WASHINGTON TOWNSHIP, N.J. - Firefighters in New Jersey are battling a raging wildfire as it continues to burn through the Wharton State Forest in Burlington County.
Officials say the fire has reached 12,000 acres as of Monday afternoon, and is 70 percent contained. It is believed the blaze, which started at 30-50 acres, could spread to 15,000 acres by the time is complete.
"We could see in this incident the largest wildfire in the state of New Jersey in 15 years," said Shawn LaTourette, commissioner of the New Jersey Department of Environmental Protection.
The New Jersey Department of Environmental Protection issued a Code Orange Air Quality Alert for residents in Wildwood Crest, a community about 50 miles away from the burning inferno. The alert advised sensitive groups, including those with hear and lung disease, of "fine particles."
Crews continue to make progress, conducting burnout operations in the area. Officials say the fire should be mostly under control tonight, with 100 percent containment expected by Tuesday.
Officials announced on Monday night that they are making substantial progress in containing the wildfire, which has reached 12,000 acres in size and is 70% contained.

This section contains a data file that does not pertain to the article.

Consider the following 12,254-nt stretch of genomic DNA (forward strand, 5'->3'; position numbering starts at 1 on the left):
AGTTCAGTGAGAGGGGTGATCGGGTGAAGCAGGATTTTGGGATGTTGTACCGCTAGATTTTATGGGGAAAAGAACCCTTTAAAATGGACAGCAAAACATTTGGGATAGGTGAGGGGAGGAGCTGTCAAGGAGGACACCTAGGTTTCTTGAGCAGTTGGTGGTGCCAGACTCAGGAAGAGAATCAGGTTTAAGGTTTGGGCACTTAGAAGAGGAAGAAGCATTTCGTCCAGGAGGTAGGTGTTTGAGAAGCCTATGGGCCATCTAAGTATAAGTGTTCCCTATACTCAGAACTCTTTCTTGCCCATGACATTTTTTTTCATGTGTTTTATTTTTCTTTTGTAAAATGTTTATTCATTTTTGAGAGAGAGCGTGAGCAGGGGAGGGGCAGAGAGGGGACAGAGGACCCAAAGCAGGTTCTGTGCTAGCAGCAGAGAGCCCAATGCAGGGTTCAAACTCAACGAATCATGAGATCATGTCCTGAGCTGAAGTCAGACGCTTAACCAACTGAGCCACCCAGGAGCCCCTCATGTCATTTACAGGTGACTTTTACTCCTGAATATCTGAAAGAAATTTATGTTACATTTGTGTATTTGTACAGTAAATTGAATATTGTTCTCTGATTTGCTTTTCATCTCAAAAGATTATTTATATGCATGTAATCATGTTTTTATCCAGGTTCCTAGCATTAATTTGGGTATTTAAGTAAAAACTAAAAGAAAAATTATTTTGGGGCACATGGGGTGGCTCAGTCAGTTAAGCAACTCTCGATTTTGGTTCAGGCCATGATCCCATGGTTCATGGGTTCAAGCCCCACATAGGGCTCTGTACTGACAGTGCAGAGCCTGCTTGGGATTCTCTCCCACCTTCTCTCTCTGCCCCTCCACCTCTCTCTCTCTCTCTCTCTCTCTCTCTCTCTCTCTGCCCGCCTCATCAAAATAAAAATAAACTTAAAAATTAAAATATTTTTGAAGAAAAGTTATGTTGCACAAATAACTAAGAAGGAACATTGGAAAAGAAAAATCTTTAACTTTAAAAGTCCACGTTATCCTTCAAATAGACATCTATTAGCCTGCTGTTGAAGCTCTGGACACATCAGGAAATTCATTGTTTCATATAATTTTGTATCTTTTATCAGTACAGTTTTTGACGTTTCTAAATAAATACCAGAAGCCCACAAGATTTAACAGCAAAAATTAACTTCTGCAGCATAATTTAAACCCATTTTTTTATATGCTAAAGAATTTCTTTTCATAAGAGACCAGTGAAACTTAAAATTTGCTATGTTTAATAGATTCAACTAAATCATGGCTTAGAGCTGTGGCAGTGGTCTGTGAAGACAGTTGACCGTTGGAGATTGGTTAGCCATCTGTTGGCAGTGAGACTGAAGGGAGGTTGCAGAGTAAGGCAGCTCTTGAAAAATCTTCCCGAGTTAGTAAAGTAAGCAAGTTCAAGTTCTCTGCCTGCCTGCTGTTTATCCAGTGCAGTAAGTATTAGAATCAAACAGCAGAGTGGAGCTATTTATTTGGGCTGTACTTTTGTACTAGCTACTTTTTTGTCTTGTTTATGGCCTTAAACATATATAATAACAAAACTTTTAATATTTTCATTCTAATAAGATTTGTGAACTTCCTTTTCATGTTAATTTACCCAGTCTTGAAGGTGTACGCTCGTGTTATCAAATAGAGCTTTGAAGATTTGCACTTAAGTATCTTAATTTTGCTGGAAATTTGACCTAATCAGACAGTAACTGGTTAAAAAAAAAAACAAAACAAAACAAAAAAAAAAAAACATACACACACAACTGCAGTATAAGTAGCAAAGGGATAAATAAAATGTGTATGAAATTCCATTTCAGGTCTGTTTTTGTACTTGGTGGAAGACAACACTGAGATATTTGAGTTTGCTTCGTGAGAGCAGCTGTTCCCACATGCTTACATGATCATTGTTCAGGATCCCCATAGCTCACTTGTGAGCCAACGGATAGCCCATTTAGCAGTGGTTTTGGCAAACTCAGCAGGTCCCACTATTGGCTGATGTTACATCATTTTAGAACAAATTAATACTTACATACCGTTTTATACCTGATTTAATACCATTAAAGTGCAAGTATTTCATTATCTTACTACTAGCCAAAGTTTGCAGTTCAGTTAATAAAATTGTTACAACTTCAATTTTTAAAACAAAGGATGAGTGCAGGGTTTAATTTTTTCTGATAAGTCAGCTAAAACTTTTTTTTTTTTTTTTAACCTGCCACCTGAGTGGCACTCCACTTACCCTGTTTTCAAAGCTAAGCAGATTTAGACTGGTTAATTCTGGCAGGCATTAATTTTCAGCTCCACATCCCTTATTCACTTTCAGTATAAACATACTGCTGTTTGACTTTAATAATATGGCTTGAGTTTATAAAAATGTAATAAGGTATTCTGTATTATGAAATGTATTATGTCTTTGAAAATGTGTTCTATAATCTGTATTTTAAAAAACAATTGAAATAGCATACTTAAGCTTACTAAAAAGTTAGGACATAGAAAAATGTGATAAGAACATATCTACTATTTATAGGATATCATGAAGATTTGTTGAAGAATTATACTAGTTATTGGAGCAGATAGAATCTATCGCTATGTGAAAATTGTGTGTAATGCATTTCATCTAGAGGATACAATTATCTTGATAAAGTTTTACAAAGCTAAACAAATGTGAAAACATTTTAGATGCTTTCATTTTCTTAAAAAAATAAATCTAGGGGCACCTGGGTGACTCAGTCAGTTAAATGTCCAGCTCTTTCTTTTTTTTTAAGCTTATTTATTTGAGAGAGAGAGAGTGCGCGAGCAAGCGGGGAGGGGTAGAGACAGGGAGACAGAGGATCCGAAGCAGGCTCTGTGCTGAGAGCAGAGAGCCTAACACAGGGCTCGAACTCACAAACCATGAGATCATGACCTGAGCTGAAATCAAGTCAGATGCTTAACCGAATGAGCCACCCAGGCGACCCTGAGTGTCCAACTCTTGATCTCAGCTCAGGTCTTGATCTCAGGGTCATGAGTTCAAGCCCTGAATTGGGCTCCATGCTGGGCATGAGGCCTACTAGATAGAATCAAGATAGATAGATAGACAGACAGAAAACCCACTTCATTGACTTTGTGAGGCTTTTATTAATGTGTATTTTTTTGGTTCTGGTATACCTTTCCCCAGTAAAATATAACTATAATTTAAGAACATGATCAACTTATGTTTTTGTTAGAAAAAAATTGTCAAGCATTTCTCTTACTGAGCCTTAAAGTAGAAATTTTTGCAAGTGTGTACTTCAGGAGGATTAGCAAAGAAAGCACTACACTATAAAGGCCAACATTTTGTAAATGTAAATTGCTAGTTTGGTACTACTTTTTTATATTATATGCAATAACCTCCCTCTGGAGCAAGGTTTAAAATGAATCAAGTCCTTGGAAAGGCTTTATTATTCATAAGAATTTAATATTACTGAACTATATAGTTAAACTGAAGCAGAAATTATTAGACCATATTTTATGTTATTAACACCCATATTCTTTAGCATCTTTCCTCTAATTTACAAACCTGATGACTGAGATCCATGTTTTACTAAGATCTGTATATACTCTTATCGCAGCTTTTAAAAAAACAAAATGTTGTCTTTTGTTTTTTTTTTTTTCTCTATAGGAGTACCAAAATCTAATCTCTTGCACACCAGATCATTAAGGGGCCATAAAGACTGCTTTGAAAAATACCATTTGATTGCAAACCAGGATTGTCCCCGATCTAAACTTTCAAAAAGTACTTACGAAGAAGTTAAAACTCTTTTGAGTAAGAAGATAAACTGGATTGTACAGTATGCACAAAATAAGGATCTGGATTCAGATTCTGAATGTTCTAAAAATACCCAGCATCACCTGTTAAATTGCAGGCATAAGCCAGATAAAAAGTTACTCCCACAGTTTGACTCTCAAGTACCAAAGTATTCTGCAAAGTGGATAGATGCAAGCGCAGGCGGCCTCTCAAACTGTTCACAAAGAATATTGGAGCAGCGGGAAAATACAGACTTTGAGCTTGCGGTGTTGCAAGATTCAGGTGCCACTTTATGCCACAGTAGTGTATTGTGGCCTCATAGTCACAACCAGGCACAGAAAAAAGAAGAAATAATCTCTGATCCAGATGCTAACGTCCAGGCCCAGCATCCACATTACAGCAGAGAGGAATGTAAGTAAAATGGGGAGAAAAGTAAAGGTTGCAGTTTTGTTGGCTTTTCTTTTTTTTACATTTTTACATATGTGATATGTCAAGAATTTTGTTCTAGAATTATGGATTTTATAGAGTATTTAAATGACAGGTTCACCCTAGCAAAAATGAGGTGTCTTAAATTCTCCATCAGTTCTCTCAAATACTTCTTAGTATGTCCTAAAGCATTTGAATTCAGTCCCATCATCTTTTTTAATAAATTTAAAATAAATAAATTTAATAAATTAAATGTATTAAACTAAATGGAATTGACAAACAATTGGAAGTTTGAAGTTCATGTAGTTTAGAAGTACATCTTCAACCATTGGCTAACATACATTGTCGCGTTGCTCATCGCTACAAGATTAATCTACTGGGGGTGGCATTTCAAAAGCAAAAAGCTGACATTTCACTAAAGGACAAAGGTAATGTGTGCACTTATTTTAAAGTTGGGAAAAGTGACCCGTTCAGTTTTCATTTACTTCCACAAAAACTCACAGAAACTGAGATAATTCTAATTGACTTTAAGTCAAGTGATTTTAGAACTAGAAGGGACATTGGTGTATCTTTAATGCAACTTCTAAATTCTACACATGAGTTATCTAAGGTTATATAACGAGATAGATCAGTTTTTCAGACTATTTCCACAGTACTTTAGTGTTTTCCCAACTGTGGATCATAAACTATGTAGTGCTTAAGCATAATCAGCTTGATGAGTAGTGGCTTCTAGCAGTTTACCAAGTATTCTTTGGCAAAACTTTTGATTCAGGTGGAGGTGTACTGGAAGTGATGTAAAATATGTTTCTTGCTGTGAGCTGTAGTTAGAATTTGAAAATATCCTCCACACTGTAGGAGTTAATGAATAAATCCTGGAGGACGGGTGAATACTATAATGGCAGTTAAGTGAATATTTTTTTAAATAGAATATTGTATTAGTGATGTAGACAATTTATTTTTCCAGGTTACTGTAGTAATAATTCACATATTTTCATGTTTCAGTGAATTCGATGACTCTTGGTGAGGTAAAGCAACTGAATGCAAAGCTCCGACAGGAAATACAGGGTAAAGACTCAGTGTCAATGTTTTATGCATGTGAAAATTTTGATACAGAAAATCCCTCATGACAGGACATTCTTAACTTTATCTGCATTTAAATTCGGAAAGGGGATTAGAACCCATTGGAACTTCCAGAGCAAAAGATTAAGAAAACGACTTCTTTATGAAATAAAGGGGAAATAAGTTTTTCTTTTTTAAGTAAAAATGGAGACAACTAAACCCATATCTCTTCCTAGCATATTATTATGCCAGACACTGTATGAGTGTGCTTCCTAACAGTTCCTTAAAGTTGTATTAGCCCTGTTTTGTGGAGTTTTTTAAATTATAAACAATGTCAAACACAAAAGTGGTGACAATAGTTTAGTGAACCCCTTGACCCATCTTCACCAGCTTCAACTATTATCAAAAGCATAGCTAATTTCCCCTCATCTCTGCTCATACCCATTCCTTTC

Natural causes have been ruled out in connection the fire's origin, according to officials. The cause is still under investigation.
The commissioner called fires like this "avoidable" if everyone "follows the rules."
"It's serious," he said. "It's not a Smokey Bear cartoon; it's real."
No injuries have been reported, and officials say no private home or structures have been affected.
Wildfire burns in Wharton State Forest in Burlington County, N.J.
Route 206, from Chew Road to Atsion Road; and Route 542, from Green Bank Road to Columbia Road, remain closed at this time.
Several trails and recreational areas near the fire have also been closed until further notice:
- Batsto Village and all associated hiking and mountain bike trails
- Atsion Recreation Area
- Mullica River Campground
- Lower Forde Campground
- Mullica River Trail and boat launches along the Mullica River
- Pinelands Adventures has suspended kayak and canoe trips
The fire is expected to burn for the next couple of days, according to officials. As the fire continues to grow, smoke continues to spread with some spotting plumes from Philadelphia on Monday.
Smoke from wildfire seen in Philadelphia.
Officials ask that no one fly drones over the area, as such activity interferes with the work of fire crews. Airplanes and helicopters are being used to address and identify burning area.
People are also being asked to stay out of the area as crews continue to fight the fire.